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Democratic PACs Aim To Even The Score

Former Deputy White House Press Secretary Bill Burton says Democratic political action committees are just playing leveling the playing field with Republicans.
Steven Senne
Former Deputy White House Press Secretary Bill Burton says Democratic political action committees are just playing leveling the playing field with Republicans.

"Crossroads GPS is responsible for the content of this advertising." That line, tacked on to the end of political ads airing in New York's 26 th District, is easy enough to miss. It signals the ad as one of many paid for by the conservative political action committee.

The group, founded by Karl Rove, has been pouring big money into television ads for the Republican candidate in the special election — about $350,000 for a week of airtime. It's a tactic that worked to the advantage of Republicans in 2010. Now Democrats want to get in on the action.

Since leaving the White House last February, former deputy White House press secretary Bill Burton has launched his own political action committees, Priorities USA and Priorities USA Action. He says he based his PACs largely on Rove's model and hopes to rival the massive spending power of conservative fundraisers like Rove and brothers David and Charles Koch.

Burton aims to give the conservatives a run for their money, he tells Guy Raz, host of weekends on All Things Considered.

Just Playing By The Rules

For the 2012 election, Burton says his group is playing catch up to Rove's $100 million war chest.

"We just couldn't sit by and let things that were important to us, our progressive values and candidates that were important to us, get overrun with hundreds of millions of dollars pouring in from right-wing sources," he says.

While some members of his own party say Burton is sinking to the level of his conservative counterparts, Burton says he's just playing by the rules — the new rules.

Thanks to a ruling by the Supreme Court last year, outside groups can spend unlimited amounts of money on campaign contributions. In some cases, they can even do so anonymously. Citizens United, the landmark Supreme Court case, gave corporations broad new fundraising power — so Burton doesn't have to disclose his donors.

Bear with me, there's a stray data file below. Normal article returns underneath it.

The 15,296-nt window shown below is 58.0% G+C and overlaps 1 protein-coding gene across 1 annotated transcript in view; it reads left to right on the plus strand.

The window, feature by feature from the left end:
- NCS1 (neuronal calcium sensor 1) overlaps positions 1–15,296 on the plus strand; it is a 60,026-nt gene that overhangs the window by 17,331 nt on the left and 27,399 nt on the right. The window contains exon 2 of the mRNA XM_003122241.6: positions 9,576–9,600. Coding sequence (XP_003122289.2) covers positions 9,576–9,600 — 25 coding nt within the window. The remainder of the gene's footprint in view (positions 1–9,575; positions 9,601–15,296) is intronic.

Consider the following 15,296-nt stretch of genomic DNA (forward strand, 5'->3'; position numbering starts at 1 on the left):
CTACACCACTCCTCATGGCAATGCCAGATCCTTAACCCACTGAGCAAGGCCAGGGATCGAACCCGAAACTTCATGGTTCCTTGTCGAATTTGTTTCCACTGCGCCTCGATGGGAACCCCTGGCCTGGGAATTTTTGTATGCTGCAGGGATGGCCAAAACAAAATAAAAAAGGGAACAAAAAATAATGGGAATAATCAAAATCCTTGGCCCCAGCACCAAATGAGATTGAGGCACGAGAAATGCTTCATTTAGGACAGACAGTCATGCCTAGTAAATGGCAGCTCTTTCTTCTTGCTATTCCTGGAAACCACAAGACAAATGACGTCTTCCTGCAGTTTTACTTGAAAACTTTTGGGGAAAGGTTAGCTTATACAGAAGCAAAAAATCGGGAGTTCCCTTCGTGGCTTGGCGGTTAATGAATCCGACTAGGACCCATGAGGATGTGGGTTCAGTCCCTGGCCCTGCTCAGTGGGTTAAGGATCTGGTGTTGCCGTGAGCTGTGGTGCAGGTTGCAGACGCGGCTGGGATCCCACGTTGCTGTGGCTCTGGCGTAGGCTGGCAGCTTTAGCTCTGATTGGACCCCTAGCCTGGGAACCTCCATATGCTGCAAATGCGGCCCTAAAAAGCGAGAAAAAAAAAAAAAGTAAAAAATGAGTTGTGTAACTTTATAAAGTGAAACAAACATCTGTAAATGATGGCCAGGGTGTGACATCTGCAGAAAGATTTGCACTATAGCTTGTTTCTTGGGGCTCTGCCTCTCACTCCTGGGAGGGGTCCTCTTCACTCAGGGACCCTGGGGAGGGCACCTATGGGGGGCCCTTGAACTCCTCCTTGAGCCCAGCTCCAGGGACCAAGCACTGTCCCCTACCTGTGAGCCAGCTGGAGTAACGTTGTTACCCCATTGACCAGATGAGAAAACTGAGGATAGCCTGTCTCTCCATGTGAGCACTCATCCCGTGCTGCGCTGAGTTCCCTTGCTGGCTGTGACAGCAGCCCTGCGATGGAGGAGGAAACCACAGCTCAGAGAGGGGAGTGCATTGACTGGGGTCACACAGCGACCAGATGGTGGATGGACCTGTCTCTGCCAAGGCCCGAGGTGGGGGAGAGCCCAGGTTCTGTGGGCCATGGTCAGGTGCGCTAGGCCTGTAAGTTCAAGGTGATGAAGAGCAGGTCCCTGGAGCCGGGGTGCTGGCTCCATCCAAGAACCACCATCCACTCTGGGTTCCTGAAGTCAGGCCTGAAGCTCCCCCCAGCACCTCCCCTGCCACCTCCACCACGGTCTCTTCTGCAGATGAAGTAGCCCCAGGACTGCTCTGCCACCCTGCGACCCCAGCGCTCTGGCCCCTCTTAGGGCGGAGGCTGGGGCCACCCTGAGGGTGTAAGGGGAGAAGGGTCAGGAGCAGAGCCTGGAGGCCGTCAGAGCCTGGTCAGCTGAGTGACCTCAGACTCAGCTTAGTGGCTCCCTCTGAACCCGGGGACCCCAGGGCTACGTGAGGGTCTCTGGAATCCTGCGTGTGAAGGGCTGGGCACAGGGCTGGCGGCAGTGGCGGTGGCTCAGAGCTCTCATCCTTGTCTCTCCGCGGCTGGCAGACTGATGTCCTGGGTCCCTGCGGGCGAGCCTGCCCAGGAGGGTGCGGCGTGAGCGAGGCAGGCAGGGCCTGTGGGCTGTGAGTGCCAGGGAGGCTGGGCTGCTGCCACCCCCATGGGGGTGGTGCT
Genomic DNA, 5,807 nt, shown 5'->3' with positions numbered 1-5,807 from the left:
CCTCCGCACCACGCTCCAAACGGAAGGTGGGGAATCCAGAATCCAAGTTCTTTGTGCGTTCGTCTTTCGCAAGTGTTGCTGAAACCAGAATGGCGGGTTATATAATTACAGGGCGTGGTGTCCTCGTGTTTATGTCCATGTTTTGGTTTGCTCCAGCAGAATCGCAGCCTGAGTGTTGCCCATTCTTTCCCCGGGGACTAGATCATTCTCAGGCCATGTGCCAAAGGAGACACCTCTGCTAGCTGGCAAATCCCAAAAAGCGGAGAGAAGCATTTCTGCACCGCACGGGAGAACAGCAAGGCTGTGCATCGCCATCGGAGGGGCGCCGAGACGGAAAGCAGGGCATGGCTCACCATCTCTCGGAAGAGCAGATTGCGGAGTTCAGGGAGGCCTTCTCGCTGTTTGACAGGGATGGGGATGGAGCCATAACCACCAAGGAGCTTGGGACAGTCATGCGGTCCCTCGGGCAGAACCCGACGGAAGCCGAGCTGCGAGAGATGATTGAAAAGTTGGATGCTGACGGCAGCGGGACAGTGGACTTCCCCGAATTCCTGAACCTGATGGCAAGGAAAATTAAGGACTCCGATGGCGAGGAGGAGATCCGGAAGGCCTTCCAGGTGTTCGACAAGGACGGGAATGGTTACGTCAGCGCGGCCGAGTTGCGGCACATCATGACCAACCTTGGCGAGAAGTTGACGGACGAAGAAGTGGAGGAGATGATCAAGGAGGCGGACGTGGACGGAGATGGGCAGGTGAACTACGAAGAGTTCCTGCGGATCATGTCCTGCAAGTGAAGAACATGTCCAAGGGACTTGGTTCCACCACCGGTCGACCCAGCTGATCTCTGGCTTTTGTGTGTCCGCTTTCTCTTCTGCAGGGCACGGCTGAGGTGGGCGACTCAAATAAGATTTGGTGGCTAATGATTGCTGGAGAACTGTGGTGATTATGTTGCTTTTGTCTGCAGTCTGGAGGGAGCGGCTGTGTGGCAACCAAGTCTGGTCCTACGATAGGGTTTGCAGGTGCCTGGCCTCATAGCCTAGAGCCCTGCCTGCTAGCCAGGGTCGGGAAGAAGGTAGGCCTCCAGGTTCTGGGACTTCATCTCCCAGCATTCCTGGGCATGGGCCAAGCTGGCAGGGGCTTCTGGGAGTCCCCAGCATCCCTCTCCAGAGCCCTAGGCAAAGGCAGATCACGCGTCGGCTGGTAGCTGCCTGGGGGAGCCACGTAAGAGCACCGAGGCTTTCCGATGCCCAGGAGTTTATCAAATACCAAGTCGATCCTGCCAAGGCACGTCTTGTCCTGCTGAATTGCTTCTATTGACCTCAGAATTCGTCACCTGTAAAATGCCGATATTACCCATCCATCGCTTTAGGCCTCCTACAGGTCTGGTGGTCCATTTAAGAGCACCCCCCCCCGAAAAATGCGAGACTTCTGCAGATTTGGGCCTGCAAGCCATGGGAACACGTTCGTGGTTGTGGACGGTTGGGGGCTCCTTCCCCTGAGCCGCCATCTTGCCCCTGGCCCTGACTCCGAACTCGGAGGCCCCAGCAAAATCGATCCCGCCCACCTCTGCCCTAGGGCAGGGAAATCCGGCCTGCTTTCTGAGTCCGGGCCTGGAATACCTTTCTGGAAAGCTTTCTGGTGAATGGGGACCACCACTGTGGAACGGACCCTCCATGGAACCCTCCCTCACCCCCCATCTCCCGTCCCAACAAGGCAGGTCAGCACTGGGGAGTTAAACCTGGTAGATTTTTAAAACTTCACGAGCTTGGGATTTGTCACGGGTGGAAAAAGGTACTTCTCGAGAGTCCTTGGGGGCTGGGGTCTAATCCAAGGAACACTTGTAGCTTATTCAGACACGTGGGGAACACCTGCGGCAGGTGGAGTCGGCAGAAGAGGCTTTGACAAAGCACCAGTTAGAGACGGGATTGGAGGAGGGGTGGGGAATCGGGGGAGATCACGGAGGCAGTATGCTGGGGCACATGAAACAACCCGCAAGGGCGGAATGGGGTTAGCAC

"We're not going to be left in the dust as Karl Rove and the Koch brothers go rolling down the street, spending hundreds of millions of dollars advancing their right-wing agenda while we're overrun with all their money," Burton says.

"A Big Mistake"

Russ Feingold, former Democratic U.S. senator from Wisconsin and founder of the grassroots advocacy group Progressives United, is one of Burton's biggest critics. Campaign finance reform was Feingold's trademark issue in the Senate.

"I understand the desire to win and to keep up with the Joneses — or in the case, the Roves," Feingold says, "but I think it's a big mistake."

Feingold says Democrats won't be able to keep up with conservative groups like Burton thinks they can. According to Feingold, corporations will drown his Democrats with money. He says taking cues from the 2008 election is a better strategy — armies of small donors instead of massive corporate money.

"If we just look like we're part of this whole crowd with the oil companies and Wall Street, and corporations looking for tax cuts for the wealthy," Feingold says, "people are going to look somewhere else — or they're going to sit on their hands."

An Executive Call For Disclosure

Feingold might not be happy with Burton's approach, but he might like a new executive order being considered by the White House.

If passed, the order would require federal contractors to disclose their political donations to federal candidates, parties or third parties likely to support or oppose a candidate.

Those third-party groups would include Rove's American Crossroads and Burton's Priorities USA. Requiring disclosure would mean closing off the legal loophole corporations have been using to cover their tracks.

"Anytime there are rules, money — like water — will flow around them," says Ben Heineman, senior fellow at the Belfer Center for Science and International Affairs at Harvard University. "This is just a traditional problem of how do you tie them down tight enough so there aren't exceptions."

"Unless you have clear law requiring that there be disclosure," he says, "there's a lot of temptation."

If the order does go through, Heineman says, the White House will have to be ready for tough pushback over the constitutionality of the order. Critics on the right may argue that it's a blow to free speech — as they did in the Citizens United case.

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